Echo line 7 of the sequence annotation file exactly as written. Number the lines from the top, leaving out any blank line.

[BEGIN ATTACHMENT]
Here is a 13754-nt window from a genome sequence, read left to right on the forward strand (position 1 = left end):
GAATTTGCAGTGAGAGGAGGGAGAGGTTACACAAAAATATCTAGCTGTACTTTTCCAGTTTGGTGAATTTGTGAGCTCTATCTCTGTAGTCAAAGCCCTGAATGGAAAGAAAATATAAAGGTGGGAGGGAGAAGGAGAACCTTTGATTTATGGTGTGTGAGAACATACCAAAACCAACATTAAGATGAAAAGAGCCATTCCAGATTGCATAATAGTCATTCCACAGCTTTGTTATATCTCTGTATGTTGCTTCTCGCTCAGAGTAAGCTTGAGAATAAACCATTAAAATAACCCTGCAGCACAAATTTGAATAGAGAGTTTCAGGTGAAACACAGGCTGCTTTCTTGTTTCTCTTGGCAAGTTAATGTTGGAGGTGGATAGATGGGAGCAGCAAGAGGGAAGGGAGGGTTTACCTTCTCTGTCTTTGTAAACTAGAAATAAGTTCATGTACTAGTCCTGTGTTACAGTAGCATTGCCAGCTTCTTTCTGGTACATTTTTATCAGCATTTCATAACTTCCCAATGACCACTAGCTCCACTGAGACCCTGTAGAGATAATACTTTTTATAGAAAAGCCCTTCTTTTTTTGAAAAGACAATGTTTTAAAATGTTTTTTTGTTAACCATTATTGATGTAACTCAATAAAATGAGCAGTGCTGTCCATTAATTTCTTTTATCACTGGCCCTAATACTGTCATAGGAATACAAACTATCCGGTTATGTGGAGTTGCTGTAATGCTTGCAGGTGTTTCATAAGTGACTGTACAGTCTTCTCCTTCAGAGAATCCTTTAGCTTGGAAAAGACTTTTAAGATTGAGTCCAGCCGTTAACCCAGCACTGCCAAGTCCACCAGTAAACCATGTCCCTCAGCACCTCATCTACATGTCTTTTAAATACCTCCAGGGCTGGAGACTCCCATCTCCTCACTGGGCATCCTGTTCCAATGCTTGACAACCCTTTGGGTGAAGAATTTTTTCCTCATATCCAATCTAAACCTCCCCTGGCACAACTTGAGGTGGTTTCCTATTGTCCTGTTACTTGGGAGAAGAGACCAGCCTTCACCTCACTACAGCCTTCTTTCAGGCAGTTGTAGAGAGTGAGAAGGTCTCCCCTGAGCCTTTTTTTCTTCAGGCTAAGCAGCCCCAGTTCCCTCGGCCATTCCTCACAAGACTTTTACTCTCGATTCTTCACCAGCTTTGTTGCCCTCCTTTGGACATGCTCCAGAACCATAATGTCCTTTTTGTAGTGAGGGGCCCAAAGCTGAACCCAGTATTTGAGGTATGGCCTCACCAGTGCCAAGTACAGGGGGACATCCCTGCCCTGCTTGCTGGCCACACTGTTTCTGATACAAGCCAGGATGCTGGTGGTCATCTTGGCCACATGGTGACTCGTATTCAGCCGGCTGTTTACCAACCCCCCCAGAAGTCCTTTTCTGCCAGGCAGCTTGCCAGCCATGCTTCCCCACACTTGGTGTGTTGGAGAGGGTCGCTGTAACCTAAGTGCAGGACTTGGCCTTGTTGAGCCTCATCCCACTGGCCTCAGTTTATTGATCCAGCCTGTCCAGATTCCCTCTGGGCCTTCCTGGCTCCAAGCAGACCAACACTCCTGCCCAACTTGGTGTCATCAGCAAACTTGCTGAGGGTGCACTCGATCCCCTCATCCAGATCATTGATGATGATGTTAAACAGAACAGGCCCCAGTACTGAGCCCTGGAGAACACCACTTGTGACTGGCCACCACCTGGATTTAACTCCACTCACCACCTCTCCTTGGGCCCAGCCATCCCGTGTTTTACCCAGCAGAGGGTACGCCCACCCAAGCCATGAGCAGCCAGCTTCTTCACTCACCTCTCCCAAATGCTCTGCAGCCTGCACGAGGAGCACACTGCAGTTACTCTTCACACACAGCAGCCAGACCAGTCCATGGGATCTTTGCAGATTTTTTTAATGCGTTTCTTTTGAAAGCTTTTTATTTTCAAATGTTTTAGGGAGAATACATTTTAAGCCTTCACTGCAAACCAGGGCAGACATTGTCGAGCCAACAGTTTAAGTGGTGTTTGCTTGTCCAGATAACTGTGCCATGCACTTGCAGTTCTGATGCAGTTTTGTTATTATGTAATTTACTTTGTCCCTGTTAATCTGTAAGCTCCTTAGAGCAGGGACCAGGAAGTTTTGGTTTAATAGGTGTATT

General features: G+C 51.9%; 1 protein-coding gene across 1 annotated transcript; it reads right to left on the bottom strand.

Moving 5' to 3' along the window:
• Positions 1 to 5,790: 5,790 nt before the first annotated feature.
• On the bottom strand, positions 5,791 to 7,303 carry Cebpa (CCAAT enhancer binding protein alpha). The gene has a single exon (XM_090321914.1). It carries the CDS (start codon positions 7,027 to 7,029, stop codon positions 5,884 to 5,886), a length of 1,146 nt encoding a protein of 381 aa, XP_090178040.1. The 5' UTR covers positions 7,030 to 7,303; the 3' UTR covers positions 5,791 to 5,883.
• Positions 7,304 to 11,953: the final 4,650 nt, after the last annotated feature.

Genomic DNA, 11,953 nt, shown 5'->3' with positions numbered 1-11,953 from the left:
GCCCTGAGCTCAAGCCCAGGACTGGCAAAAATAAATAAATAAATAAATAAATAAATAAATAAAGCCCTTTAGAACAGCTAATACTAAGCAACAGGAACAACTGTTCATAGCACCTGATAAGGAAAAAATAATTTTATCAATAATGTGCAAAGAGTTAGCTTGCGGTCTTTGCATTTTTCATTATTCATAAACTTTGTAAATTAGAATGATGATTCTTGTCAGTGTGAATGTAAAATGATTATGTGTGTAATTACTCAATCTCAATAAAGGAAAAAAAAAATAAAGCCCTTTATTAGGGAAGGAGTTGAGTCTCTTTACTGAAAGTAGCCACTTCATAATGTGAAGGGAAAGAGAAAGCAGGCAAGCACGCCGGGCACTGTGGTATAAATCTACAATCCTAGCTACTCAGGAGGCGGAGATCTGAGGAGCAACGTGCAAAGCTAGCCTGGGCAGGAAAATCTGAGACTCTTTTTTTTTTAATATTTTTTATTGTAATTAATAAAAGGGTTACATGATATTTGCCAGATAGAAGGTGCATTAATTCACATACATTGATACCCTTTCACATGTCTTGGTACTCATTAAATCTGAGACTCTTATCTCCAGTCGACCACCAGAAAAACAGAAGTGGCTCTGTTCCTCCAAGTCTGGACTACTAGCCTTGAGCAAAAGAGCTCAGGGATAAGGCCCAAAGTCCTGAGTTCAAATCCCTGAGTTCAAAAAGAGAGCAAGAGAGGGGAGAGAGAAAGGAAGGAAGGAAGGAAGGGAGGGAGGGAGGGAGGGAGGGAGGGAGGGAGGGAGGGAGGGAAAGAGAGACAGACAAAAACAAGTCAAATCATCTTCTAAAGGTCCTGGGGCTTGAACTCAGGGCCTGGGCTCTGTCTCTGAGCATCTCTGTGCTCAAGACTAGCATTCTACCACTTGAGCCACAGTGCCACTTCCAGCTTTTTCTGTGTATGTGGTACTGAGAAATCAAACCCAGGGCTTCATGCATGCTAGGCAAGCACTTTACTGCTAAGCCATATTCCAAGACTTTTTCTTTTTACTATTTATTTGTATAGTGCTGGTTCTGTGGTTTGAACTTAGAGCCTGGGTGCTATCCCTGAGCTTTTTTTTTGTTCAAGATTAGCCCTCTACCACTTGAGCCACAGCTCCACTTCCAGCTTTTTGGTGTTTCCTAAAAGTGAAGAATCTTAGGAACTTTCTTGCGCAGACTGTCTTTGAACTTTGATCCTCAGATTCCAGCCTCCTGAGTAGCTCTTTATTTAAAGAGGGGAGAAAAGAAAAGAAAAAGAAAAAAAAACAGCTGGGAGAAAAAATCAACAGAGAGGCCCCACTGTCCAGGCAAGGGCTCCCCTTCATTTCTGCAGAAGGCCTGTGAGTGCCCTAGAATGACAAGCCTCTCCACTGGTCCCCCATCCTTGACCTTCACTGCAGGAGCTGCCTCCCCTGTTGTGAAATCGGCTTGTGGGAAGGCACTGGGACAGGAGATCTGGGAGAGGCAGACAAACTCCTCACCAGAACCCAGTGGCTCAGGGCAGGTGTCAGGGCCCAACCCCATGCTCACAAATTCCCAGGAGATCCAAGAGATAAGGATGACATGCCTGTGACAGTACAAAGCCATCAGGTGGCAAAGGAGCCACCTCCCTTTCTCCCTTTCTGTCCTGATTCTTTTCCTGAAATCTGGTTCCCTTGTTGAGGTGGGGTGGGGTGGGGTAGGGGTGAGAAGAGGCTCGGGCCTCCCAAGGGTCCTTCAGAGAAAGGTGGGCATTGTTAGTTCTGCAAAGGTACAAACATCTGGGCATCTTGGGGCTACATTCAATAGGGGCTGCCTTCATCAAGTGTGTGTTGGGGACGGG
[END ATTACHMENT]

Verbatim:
• Positions 7,304 to 11,953: the final 4,650 nt, after the last annotated feature.